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introduction of XRD

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  1. 1. NANOSAINS DAN NANOMATERIAL X-RAY DIFFRACTIONS (XRD) Evi Fitri (3325122134) Universitas Negeri Jakarta 2015
  2. 2. Introduction  X-ray diffraction is used to obtain structural information about crystalline solids.  Useful in biochemistry to solve the 3D structures of complex bio- molecules.  Bridge between physics, chemistry, and biology. X-raydiffractionis important for  Solid-state physics  Biophysics  Medical physics  Chemistry and Biochemistry
  3. 3.  Mostuseful in the characterisation of crystalline materials; Ceramics, metals, intermetallics, minerals, inorganic compounds  Rapid and nondestructive techniques  Provide information on unit cell dimension Structural Analysis  X-ray diffraction provides most definitive structural information  Interatomic distances and bond angles What is XRD ?
  4. 4. Electromagnetic Spectrum  Beams of electromagnetic radiation  *smallerwavelength than visible light,  *higher energy  *more penetrative What Is X-Rays ?
  5. 5. History of X-Ray Diffraction Wilhelm Conrad Röntgen discovered 1895 the X-rays. 1901 he was honoured by the Noble prize for physics. In 1995 the German Post edited a stamp, dedicated to W.C. Röntgen.
  6. 6. History of X-Ray Diffraction  (1895) X-rays discovered by Roentgen  (1914) First diffraction pattern of a crystal made by Knippingand von Laue  (1915) Theory to determine crystal structure from diffraction pattern developed by Bragg.  (1953) DNA structure solved by Watson and Crick  Now Diffraction improved by computer technology; methods used to determine atomic structures and in medical applications The First X-Ray
  7. 7. X-Ray Production • The prime componen in X-Ray tube are filamen (catode), vacum room, anode, and high voltage • When high energy electrons strike an anodein a sealed vacuum, x-raysare generated. Anodes are often made of copper, iron or molybdenum. • High energy electron come from heated filamen in X-Ray tube. • X-rays are electromagnetic radiation. • They have enough energy to cause ionization.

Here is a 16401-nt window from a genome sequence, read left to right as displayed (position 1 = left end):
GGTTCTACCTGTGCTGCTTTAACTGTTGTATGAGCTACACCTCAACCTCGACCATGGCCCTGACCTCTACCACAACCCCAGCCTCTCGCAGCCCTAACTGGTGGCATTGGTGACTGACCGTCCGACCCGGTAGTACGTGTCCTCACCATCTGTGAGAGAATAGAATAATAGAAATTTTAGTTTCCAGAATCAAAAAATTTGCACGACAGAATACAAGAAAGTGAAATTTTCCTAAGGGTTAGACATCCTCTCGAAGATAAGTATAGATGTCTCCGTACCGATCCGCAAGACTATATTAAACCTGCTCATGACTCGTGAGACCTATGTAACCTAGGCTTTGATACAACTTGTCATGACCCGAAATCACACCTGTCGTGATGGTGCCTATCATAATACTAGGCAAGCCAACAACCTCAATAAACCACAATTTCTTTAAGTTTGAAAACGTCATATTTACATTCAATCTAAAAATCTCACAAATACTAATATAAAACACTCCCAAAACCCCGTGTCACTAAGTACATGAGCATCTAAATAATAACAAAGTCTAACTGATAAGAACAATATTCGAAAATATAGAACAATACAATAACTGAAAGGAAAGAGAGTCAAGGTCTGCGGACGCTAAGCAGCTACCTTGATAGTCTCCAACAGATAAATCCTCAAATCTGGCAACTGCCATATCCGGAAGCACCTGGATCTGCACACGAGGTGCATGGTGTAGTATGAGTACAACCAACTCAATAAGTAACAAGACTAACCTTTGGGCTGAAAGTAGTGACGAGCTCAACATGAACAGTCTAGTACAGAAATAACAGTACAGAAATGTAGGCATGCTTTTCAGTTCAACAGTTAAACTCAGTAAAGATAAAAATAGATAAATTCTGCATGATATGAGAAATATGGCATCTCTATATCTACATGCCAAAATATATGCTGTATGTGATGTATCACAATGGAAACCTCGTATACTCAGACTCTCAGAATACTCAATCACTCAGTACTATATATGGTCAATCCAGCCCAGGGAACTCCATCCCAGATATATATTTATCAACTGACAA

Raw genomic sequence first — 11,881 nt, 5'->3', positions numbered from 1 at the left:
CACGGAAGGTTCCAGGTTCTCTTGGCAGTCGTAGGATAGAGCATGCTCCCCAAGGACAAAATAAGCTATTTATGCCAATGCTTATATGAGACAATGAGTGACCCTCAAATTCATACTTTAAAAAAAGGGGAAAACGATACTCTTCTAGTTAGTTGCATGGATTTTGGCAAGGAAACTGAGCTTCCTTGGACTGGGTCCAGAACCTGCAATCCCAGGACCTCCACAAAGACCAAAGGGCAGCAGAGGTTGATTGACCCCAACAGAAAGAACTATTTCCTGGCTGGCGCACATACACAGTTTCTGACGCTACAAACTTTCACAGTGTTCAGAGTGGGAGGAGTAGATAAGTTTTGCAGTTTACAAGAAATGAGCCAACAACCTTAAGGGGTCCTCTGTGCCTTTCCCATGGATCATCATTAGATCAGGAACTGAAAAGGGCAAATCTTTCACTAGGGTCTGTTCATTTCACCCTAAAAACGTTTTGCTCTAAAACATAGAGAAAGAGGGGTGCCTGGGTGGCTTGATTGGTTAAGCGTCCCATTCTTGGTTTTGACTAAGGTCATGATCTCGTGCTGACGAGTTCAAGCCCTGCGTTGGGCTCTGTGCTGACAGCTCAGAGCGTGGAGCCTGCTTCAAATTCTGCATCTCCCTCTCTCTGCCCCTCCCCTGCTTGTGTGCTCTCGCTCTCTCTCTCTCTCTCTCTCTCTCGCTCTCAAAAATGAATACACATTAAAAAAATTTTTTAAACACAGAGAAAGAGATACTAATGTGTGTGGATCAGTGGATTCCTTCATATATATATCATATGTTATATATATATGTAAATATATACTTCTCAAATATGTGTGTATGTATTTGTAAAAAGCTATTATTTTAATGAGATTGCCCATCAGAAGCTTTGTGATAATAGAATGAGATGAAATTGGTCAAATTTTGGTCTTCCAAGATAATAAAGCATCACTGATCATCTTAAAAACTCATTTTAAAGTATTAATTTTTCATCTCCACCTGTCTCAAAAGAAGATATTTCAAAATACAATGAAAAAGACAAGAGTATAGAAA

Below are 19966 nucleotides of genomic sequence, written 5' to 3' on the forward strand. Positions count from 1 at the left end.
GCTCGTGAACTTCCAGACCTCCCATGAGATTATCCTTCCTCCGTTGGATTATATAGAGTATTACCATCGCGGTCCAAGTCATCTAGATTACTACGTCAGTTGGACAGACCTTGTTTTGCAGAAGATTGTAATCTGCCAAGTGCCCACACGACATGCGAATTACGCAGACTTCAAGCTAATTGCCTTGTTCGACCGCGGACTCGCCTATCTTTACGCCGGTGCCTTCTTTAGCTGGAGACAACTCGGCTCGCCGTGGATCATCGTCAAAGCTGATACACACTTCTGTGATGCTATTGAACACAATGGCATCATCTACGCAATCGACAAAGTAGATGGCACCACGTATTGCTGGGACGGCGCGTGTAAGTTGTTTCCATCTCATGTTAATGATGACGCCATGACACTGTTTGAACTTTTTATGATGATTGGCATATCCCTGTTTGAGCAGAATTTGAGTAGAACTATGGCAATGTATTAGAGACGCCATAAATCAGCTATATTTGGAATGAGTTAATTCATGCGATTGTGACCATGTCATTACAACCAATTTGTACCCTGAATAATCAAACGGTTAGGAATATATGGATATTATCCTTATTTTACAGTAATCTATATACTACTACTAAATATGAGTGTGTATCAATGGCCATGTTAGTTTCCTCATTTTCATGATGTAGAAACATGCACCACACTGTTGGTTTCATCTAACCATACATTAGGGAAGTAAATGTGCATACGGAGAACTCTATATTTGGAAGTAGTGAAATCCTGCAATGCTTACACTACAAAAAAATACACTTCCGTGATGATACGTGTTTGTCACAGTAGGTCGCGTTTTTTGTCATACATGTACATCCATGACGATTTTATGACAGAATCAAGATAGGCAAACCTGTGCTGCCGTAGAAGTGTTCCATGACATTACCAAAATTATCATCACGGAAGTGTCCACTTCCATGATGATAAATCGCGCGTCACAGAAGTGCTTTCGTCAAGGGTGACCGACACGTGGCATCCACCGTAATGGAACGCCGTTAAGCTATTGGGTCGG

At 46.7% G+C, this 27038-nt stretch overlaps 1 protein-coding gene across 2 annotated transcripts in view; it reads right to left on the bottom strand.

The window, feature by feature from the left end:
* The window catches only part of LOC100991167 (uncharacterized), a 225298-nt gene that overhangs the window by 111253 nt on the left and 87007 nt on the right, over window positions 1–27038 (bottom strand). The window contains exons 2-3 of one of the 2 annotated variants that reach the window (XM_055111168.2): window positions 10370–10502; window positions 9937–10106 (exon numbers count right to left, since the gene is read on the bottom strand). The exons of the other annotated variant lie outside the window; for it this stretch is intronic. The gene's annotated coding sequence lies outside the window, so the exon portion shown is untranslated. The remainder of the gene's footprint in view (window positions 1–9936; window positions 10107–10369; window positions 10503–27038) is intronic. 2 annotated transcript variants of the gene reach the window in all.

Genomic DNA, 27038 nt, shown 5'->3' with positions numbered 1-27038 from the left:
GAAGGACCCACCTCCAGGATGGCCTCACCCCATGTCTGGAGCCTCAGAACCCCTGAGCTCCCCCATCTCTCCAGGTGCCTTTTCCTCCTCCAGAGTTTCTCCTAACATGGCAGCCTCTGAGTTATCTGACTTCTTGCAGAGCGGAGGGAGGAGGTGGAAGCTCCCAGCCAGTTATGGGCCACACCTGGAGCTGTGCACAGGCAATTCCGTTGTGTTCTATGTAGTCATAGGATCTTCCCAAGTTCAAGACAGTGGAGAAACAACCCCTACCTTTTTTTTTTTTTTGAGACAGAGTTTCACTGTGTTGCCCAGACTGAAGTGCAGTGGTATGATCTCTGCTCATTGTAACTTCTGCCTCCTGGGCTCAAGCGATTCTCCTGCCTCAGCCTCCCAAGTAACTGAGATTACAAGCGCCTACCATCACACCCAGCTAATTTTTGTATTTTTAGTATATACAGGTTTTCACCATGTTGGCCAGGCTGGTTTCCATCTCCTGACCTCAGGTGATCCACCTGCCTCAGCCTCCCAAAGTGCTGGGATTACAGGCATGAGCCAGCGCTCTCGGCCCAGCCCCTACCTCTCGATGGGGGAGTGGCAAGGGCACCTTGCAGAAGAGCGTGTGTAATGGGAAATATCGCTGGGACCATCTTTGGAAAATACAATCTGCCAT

8. 8. Generation of X-Rays
  9. 9. Bragg’s Law n λ = 2d sin θ English physicists Sir W.H. Bragg and his son Sir W.L. Bragg developed a relationship in 1913 to explain why the cleavage faces of crystals appear to reflect X-ray beams at certain angles of incidence (theta, θ). The variable d is the distance between atomic layers in a crystal, and the variable lambda l is the wavelength of the incident X-ray beam; n is an integer. This observation is an example of X-ray wave interference (Roentgen strahl interferenzen), commonly known as X- ray diffraction (XRD), and was direct evidence for the periodic atomic structure of crystals postulated for several centuries.
  10. 10. Bragg’s Law The Braggs were awarded the Nobel Prize in physics in 1915 for their work in determining crystal structures beginning with NaCl, ZnS and diamond.
  11. 11. Bragg’s Law Constructive interference occurs only when  n λ = AB + BC  AB=BC  n λ = 2AB  Sin θ =AB/d  AB=d sin θ  n λ = 2 d sin θ  λ = 2 d sin θ
  12. 12. How Diffraction Works ?  Wave Interacting with a Single Particle  Incident beams scattered uniformly in all directions  Wave Interacting with a Solid  Scattered beams interfere constructively in some directions, producing diffracted beams  Random arrangements cause beams to randomly interfere and no distinctive pattern is produced  Crystalline Material  Regular pattern of crystalline atoms produces regular diffraction pattern.  Diffraction pattern gives information on crystal structure